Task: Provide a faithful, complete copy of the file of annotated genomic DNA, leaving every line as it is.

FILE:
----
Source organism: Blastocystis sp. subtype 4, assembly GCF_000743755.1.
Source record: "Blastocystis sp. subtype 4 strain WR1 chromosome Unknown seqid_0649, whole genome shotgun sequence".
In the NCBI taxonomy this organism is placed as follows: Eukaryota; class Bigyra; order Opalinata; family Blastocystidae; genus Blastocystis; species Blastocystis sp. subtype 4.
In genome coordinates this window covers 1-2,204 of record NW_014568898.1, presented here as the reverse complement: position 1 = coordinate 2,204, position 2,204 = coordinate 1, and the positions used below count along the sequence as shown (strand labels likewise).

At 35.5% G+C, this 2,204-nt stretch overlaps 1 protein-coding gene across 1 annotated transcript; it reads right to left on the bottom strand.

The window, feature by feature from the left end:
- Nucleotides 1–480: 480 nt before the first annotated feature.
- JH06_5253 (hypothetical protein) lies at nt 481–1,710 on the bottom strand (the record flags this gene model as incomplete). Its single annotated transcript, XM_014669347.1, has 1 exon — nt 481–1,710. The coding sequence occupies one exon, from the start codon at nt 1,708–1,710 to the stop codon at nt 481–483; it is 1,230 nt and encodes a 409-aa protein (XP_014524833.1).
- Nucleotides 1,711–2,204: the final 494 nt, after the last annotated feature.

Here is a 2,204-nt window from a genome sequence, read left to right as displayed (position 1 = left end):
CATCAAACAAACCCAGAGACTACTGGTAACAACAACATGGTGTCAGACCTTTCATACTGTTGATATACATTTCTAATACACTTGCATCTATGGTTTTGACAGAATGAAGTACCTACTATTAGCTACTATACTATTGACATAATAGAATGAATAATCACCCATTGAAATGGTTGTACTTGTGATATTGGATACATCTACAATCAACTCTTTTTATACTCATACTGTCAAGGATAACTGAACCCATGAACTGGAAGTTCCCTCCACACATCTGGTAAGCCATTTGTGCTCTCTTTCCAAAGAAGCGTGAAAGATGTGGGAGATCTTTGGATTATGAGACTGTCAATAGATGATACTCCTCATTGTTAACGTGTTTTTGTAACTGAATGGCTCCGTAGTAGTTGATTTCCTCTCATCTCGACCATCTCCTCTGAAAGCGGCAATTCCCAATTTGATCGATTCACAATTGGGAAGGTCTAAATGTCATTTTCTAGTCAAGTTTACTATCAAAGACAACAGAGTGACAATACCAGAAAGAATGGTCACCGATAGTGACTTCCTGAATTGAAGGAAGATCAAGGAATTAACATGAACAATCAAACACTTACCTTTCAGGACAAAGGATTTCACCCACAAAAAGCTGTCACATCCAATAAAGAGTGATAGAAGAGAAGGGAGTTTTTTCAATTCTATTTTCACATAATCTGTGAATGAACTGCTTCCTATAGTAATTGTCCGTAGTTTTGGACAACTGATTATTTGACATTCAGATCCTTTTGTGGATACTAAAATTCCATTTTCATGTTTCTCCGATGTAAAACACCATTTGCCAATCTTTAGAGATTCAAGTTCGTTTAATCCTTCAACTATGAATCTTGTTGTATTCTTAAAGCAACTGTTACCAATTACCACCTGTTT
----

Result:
Source organism: Blastocystis sp. subtype 4, assembly GCF_000743755.1.
Source record: "Blastocystis sp. subtype 4 strain WR1 chromosome Unknown seqid_0649, whole genome shotgun sequence".
In the NCBI taxonomy this organism is placed as follows: Eukaryota; class Bigyra; order Opalinata; family Blastocystidae; genus Blastocystis; species Blastocystis sp. subtype 4.
In genome coordinates this window covers 1-2,204 of record NW_014568898.1, presented here as the reverse complement: position 1 = coordinate 2,204, position 2,204 = coordinate 1, and the positions used below count along the sequence as shown (strand labels likewise).

At 35.5% G+C, this 2,204-nt stretch overlaps 1 protein-coding gene across 1 annotated transcript; it reads right to left on the bottom strand.

The window, feature by feature from the left end:
- Nucleotides 1–480: 480 nt before the first annotated feature.
- JH06_5253 (hypothetical protein) lies at nt 481–1,710 on the bottom strand (the record flags this gene model as incomplete). Its single annotated transcript, XM_014669347.1, has 1 exon — nt 481–1,710. The coding sequence occupies one exon, from the start codon at nt 1,708–1,710 to the stop codon at nt 481–483; it is 1,230 nt and encodes a 409-aa protein (XP_014524833.1).
- Nucleotides 1,711–2,204: the final 494 nt, after the last annotated feature.

Here is a 2,204-nt window from a genome sequence, read left to right as displayed (position 1 = left end):
CATCAAACAAACCCAGAGACTACTGGTAACAACAACATGGTGTCAGACCTTTCATACTGTTGATATACATTTCTAATACACTTGCATCTATGGTTTTGACAGAATGAAGTACCTACTATTAGCTACTATACTATTGACATAATAGAATGAATAATCACCCATTGAAATGGTTGTACTTGTGATATTGGATACATCTACAATCAACTCTTTTTATACTCATACTGTCAAGGATAACTGAACCCATGAACTGGAAGTTCCCTCCACACATCTGGTAAGCCATTTGTGCTCTCTTTCCAAAGAAGCGTGAAAGATGTGGGAGATCTTTGGATTATGAGACTGTCAATAGATGATACTCCTCATTGTTAACGTGTTTTTGTAACTGAATGGCTCCGTAGTAGTTGATTTCCTCTCATCTCGACCATCTCCTCTGAAAGCGGCAATTCCCAATTTGATCGATTCACAATTGGGAAGGTCTAAATGTCATTTTCTAGTCAAGTTTACTATCAAAGACAACAGAGTGACAATACCAGAAAGAATGGTCACCGATAGTGACTTCCTGAATTGAAGGAAGATCAAGGAATTAACATGAACAATCAAACACTTACCTTTCAGGACAAAGGATTTCACCCACAAAAAGCTGTCACATCCAATAAAGAGTGATAGAAGAGAAGGGAGTTTTTTCAATTCTATTTTCACATAATCTGTGAATGAACTGCTTCCTATAGTAATTGTCCGTAGTTTTGGACAACTGATTATTTGACATTCAGATCCTTTTGTGGATACTAAAATTCCATTTTCATGTTTCTCCGATGTAAAACACCATTTGCCAATCTTTAGAGATTCAAGTTCGTTTAATCCTTCAACTATGAATCTTGTTGTATTCTTAAAGCAACTGTTACCAATTACCACCTGTTT